Mata, Israel

Mata (Hebrew: מַטָּע, lit. Grove) is a moshav in central Israel. Located in the Jerusalem corridor near Beit Shemesh, it falls under the jurisdiction of Mateh Yehuda Regional Council. In 2019 it had a population of 896.[1]

Mata
מטע
مطاع
Mata03.jpg
Mata is located in Jerusalem
Mata
Mata
Coordinates: 31°43′4″N 35°3′44″E / 31.71778°N 35.06222°E / 31.71778; 35.06222Coordinates: 31°43′4″N 35°3′44″E / 31.71778°N 35.06222°E / 31.71778; 35.06222
CountryIsrael
DistrictJerusalem
CouncilMateh Yehuda
AffiliationMoshavim Movement
Founded1950
Founded byYemenite Jews
Population
 (2019)[1]
896

EtymologyEdit

"The name mata is also hinted at in Ezekiel (XXXIV, 29)":[2] I will provide for them a grove.

HistoryEdit

The village was established in 1950 by immigrants from Yemen on land that had formerly belonged to the depopulated Palestinian villages of Allar and Khirbat al-Tannur.[3][4] The founders were later joined by more immigrants from North Africa.[3]

ArchaeologyEdit

Along the old Roman Road (now regional highway 375) are the ruins of a travelers' inn and livery stable, now called "khanut" (formerly, Khirbet el-Khan).[5] A mosaic floor with Greek writing of a Byzantine type can still be seen in the remains of the structure, believed to have been used as a church in the 6th century.[6]

In the 12th century, a rural monastery was established there by the Crusaders consisting of several barrel-vaulted buildings, an enclosure wall and a chapel.[7]

Charles Clermont-Ganneau describes the ruins of a church (el-K'niseh), partially standing, in the valley below (Wadi et Tannur), and which he thought to be of medieval origin.[8]

In the valley are various types of trees: Sweet and bitter almonds, olives, grapes, pomegranates, lemons, figs, walnuts, Syrian pears, carobs and hawthorns. To the south-east of the moshav is a natural spring called `Ain Jurish named after a nearby small Arab village (now abandoned) and which was built on the spur of a hill near the town of Tzur Hadassah (Har Kitron). Rock-carved niches used as tombs can still be seen in the abandoned village.

LandmarksEdit

To the west of the moshav is Wadi Tannur, a riverine gulch with two natural springs - Ein Mata (Spring of the Orchard) and Ein Tannur.

At the foot of Ein Tannur ("Oven Spring") is an ancient tunnel dug deeply to catch the water at the source and increase its flow - a spring-flow tunnel.[9] According to a local legend, Noah's oven was located nearby before the flood. When God destroyed the world, Noah's oven began spouting water, proving Noah's great commitment to God. When the flood was over and the water subsided, the oven forgot its original purpose and water continued to flow from it. When Noah passed by in his ark, he only saw the spring rather than his oven, so he continued his journey and finally landed on Mount Ararat.[10]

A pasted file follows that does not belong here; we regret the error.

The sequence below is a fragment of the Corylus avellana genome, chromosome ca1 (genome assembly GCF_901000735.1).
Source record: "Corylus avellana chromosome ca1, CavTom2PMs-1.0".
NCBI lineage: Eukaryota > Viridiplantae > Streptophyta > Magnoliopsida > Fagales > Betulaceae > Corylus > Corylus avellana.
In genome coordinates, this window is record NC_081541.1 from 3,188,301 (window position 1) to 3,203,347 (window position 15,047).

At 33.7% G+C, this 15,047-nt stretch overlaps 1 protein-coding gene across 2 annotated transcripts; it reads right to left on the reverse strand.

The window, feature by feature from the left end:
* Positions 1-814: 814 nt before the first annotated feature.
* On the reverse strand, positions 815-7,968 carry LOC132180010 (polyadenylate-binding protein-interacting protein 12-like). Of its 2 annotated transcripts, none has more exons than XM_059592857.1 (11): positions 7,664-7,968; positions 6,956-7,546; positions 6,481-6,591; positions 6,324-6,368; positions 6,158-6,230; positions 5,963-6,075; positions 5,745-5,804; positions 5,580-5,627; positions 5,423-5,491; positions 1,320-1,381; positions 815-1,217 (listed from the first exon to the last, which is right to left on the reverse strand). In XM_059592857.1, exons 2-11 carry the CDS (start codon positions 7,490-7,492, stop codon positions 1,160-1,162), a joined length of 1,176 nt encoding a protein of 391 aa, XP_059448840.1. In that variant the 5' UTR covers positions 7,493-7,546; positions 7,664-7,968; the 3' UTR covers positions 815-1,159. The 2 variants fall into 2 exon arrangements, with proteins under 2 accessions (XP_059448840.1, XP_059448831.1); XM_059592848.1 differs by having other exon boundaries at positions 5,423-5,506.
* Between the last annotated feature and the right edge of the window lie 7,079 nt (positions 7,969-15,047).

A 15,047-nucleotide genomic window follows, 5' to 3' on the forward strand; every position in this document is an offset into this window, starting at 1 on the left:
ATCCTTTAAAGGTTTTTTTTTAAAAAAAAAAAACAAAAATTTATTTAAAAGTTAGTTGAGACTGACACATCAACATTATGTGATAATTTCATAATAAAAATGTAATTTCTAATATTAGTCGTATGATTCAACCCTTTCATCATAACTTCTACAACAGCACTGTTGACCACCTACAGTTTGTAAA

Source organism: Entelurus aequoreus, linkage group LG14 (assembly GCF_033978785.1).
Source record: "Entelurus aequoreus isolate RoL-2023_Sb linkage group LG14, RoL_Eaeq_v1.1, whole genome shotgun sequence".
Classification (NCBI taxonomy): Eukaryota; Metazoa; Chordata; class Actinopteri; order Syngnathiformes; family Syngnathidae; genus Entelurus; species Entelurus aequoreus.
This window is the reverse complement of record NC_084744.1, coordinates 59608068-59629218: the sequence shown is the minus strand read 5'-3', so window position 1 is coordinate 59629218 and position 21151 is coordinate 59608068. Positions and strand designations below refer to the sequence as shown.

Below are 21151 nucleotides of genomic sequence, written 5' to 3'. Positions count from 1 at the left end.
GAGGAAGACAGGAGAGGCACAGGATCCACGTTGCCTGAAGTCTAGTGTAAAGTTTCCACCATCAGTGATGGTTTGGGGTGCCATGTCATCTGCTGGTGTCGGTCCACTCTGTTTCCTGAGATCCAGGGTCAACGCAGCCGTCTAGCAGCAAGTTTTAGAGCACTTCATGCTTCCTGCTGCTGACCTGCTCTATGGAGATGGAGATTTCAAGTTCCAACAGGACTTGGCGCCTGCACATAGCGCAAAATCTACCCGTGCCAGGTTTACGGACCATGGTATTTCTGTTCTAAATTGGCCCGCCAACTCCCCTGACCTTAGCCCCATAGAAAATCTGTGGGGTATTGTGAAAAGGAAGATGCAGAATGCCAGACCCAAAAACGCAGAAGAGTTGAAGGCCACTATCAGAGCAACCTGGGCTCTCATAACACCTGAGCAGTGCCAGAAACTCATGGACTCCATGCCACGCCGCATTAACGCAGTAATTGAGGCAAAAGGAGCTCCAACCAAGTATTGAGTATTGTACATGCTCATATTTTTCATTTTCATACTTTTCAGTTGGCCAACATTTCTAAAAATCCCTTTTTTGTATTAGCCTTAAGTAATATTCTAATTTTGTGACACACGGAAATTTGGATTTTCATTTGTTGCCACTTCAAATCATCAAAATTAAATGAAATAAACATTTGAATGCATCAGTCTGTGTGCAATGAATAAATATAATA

Further readingEdit

  • Shlomo Shwartz, New People in the High Mountains (אנשים חדשים בהרים הגבוהים), Hakibbutz Hameuchad, 1953 (Hebrew) - stories of the first settlers in Mata (Allar Aleph)

GalleryEdit

ReferencesEdit

  1. ^ a b "Population in the Localities 2019" (XLS). Israel Central Bureau of Statistics. Retrieved 16 August 2020.
  2. ^ Place Names in Israel. A Compendium of Place Names in Israel compiled from various sources. Translated from Hebrew, Jerusalem 1962 (Israel Prime Minister’s Office. The Israeli Program for Scientific Translations) p111
  3. ^ a b Mata Home
  4. ^ Khalidi, W. (1992). All That Remains: The Palestinian Villages Occupied and Depopulated by Israel in 1948. Washington D.C.: Institute for Palestine Studies. pp. 266, 320. ISBN 0-88728-224-5.
  5. ^ See Palestine Exploration Fund Map: Jerusalem (Sheet XVII), the ruin of Khurbet el-Khan), Survey of Western Palestine, 1878 Map, Map 17: IAA Archived 2018-11-03 at the Wayback Machine, Wikimedia commons, as surveyed and drawn under the direction of Lieut. C.R. Conder and H.H. Kitchener, May 1878.
  6. ^ Caravanserai near Mata also served as 6th-century Byzantine church, based on Hebrew signpost at site.
  7. ^ Crusader Archaeology: The Material Culture of the Latin East, Adrian J. Boas
  8. ^ Charles S. Clermont-Ganneau, Archaeological Researches in Palestine (vol. ii), London 1896, pp. 455, 458–459
  9. ^ Ein Mata, Horbat Hanut and Shevil HaKeisar
  10. ^ Ben Yosef, Sefi (March 1, 2007). "The Oven that Became a Spring". Ynetnews. Retrieved May 19, 2019.

External linksEdit